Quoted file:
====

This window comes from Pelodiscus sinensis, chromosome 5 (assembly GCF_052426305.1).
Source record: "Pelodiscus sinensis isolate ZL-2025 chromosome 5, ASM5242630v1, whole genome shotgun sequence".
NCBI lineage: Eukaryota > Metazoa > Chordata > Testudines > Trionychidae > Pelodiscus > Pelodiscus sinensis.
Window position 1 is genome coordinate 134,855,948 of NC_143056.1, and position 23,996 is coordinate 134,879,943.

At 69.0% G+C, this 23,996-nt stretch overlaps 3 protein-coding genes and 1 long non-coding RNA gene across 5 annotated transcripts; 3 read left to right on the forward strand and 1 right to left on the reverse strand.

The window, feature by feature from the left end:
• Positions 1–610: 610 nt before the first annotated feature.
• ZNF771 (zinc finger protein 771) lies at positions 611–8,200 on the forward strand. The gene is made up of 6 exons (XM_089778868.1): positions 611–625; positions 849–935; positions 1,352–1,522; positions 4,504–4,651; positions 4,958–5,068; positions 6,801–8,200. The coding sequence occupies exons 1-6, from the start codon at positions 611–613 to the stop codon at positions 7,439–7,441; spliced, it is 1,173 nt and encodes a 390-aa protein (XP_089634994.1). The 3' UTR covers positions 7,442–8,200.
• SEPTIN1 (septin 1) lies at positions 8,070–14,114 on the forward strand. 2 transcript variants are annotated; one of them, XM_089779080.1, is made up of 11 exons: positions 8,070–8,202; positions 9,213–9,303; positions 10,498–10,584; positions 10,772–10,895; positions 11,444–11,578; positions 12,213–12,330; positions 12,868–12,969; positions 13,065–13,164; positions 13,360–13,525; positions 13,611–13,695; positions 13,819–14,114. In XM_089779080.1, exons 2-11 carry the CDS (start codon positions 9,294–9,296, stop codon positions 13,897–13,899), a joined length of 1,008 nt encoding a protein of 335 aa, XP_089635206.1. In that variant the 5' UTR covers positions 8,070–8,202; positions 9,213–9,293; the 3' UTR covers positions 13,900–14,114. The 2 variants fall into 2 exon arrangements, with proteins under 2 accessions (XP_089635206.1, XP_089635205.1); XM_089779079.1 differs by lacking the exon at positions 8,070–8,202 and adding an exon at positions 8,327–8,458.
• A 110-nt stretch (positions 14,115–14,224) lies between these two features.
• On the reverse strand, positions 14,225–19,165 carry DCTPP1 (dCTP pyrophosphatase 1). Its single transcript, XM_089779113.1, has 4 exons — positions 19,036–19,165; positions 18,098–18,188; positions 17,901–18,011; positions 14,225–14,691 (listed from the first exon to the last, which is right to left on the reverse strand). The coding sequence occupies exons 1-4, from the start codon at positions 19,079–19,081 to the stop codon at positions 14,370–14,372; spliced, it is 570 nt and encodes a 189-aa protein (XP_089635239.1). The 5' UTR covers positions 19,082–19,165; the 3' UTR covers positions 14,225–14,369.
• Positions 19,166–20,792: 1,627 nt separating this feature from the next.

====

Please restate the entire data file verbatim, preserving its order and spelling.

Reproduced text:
This window comes from Pelodiscus sinensis, chromosome 5 (assembly GCF_052426305.1).
Source record: "Pelodiscus sinensis isolate ZL-2025 chromosome 5, ASM5242630v1, whole genome shotgun sequence".
NCBI lineage: Eukaryota > Metazoa > Chordata > Testudines > Trionychidae > Pelodiscus > Pelodiscus sinensis.
Window position 1 is genome coordinate 134,855,948 of NC_143056.1, and position 23,996 is coordinate 134,879,943.

At 69.0% G+C, this 23,996-nt stretch overlaps 3 protein-coding genes and 1 long non-coding RNA gene across 5 annotated transcripts; 3 read left to right on the forward strand and 1 right to left on the reverse strand.

The window, feature by feature from the left end:
• Positions 1–610: 610 nt before the first annotated feature.
• ZNF771 (zinc finger protein 771) lies at positions 611–8,200 on the forward strand. The gene is made up of 6 exons (XM_089778868.1): positions 611–625; positions 849–935; positions 1,352–1,522; positions 4,504–4,651; positions 4,958–5,068; positions 6,801–8,200. The coding sequence occupies exons 1-6, from the start codon at positions 611–613 to the stop codon at positions 7,439–7,441; spliced, it is 1,173 nt and encodes a 390-aa protein (XP_089634994.1). The 3' UTR covers positions 7,442–8,200.
• SEPTIN1 (septin 1) lies at positions 8,070–14,114 on the forward strand. 2 transcript variants are annotated; one of them, XM_089779080.1, is made up of 11 exons: positions 8,070–8,202; positions 9,213–9,303; positions 10,498–10,584; positions 10,772–10,895; positions 11,444–11,578; positions 12,213–12,330; positions 12,868–12,969; positions 13,065–13,164; positions 13,360–13,525; positions 13,611–13,695; positions 13,819–14,114. In XM_089779080.1, exons 2-11 carry the CDS (start codon positions 9,294–9,296, stop codon positions 13,897–13,899), a joined length of 1,008 nt encoding a protein of 335 aa, XP_089635206.1. In that variant the 5' UTR covers positions 8,070–8,202; positions 9,213–9,293; the 3' UTR covers positions 13,900–14,114. The 2 variants fall into 2 exon arrangements, with proteins under 2 accessions (XP_089635206.1, XP_089635205.1); XM_089779079.1 differs by lacking the exon at positions 8,070–8,202 and adding an exon at positions 8,327–8,458.
• A 110-nt stretch (positions 14,115–14,224) lies between these two features.
• On the reverse strand, positions 14,225–19,165 carry DCTPP1 (dCTP pyrophosphatase 1). Its single transcript, XM_089779113.1, has 4 exons — positions 19,036–19,165; positions 18,098–18,188; positions 17,901–18,011; positions 14,225–14,691 (listed from the first exon to the last, which is right to left on the reverse strand). The coding sequence occupies exons 1-4, from the start codon at positions 19,079–19,081 to the stop codon at positions 14,370–14,372; spliced, it is 570 nt and encodes a 189-aa protein (XP_089635239.1). The 5' UTR covers positions 19,082–19,165; the 3' UTR covers positions 14,225–14,369.
• Positions 19,166–20,792: 1,627 nt separating this feature from the next.